Full Name: Guilbaut, Serge
- Serge Guilbaut
Date Born: unknown
Date Died: unknown
Home Country/ies: France
Subject Area(s): art theory and Marxism
Professor of art history at the University of British Columbia; Marxist (methodology) art historian. Guilbaut graduated from the University of Pau, Pau, France in 1965 with a B.A. in philosophy. He moved to University of Bordeaux where he was granted his Licence in 1969 and master’s degree in 1972. Guilbaut entered the graduate program at U.C.L.A., attracted to the progressivest/Marxist (methodology) program there led by O. K. Werckmeister and T. J. Clark. In 1976, as a part of the nascent Caucus for Marxism and Art of the College Art Association, Guilbaut delivered a paper along with other prominent Marxist art historians, including Werckmeister, Lee Baxandall, and Clark. Guilbaut mounted an art history symposium at U.C.L.A., “War Crisis: Art Production in Times of Turmoil” with fellow students Thomas E. Crow, Ken Silver, Liz Baldewicz, and Marcia Byrstryn. He received his Ph.D. in 1979 with a dissertation (written in French) on the ideology of Abstract Expressionism, supervised by Clark. After graduation he was appointed to the art history department at the University of British Columbia, Canada. In 1983 Guilbaut published a revised version of this thesis as How New York Stole the Idea of Modern Art: Abstract Expressionism, Freedom and the Cold War. He was appointed (full) professor in 1990. In 2003 he was awarded a Getty Research Institute Distinguished Research scholarship.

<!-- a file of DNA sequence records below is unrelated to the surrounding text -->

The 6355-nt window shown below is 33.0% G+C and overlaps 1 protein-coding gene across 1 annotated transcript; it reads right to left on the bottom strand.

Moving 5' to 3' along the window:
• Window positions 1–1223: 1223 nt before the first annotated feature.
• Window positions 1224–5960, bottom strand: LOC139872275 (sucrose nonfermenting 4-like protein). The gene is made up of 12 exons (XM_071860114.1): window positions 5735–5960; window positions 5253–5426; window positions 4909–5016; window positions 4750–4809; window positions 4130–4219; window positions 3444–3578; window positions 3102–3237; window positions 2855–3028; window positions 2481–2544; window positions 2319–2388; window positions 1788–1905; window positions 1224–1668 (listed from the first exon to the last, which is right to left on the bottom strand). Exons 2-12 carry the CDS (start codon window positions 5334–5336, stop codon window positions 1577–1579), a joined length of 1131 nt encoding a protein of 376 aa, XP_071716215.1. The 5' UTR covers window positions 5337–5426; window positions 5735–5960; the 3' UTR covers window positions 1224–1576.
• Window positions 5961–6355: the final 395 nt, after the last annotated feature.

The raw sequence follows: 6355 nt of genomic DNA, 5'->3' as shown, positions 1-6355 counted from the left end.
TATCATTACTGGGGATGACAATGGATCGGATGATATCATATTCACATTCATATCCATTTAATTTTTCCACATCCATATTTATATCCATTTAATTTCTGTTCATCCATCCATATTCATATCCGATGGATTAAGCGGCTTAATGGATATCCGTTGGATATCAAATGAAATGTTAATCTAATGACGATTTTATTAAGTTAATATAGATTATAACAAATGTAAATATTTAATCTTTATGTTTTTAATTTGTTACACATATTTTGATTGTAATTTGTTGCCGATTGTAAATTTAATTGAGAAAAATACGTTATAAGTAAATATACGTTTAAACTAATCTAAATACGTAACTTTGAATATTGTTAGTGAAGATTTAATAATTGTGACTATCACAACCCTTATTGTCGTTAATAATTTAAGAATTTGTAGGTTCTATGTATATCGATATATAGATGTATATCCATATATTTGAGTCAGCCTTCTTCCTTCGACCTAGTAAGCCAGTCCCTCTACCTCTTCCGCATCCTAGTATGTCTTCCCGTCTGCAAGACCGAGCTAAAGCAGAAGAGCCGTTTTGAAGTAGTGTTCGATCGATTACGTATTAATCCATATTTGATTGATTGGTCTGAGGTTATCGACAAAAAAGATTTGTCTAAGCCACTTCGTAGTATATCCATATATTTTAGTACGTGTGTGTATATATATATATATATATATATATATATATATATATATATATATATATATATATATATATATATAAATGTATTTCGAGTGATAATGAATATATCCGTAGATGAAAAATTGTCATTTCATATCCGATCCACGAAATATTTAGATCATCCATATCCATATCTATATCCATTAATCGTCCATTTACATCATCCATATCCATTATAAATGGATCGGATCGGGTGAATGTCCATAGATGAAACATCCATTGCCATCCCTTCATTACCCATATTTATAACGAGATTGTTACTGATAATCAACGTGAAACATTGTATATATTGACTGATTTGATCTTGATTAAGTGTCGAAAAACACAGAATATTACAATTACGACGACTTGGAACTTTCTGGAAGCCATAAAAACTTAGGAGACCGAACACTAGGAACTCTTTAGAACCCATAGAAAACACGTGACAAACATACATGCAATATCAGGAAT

[dissertation:] Création et développement d’une avant-garde à New York: et son antagonisme idéologique avec Paris, 1945-1955. University of Carlifornia, Los Angeles, 1979; “The New Adventures of the Avant Garde in America: Greenberg, Pollock, or Trotskyism to the New Liberalism of the ‘Vital Centre’:” October 15, (Winter 1980): 61-78; “Art History After Revisionism: Poverty and Hopes”, Art Criticism 2, no. 1, (1985): 39-50; How New York Stole the Idea of Modern Art: Abstract Expressionism, Freedom and the Cold War. Chicago: University of Chicago Press, 1983; “Post-war Painting Games: the Rough and the Slick,” in Reconstructing Modernism. Cambridge, MA: M.I.T. Press, 1990, pp 30-85; “The New Adventures of the Avant Garde in America.” in Frascina, Francis, ed. Pollock and After: The Critical Debate (second ed.). London: Routledge, 2001. pp.197-211.
curriculum vitae http://www.ahva.ubc.ca/FacultyCVs/guilbaut_5_051310_010101.pdf;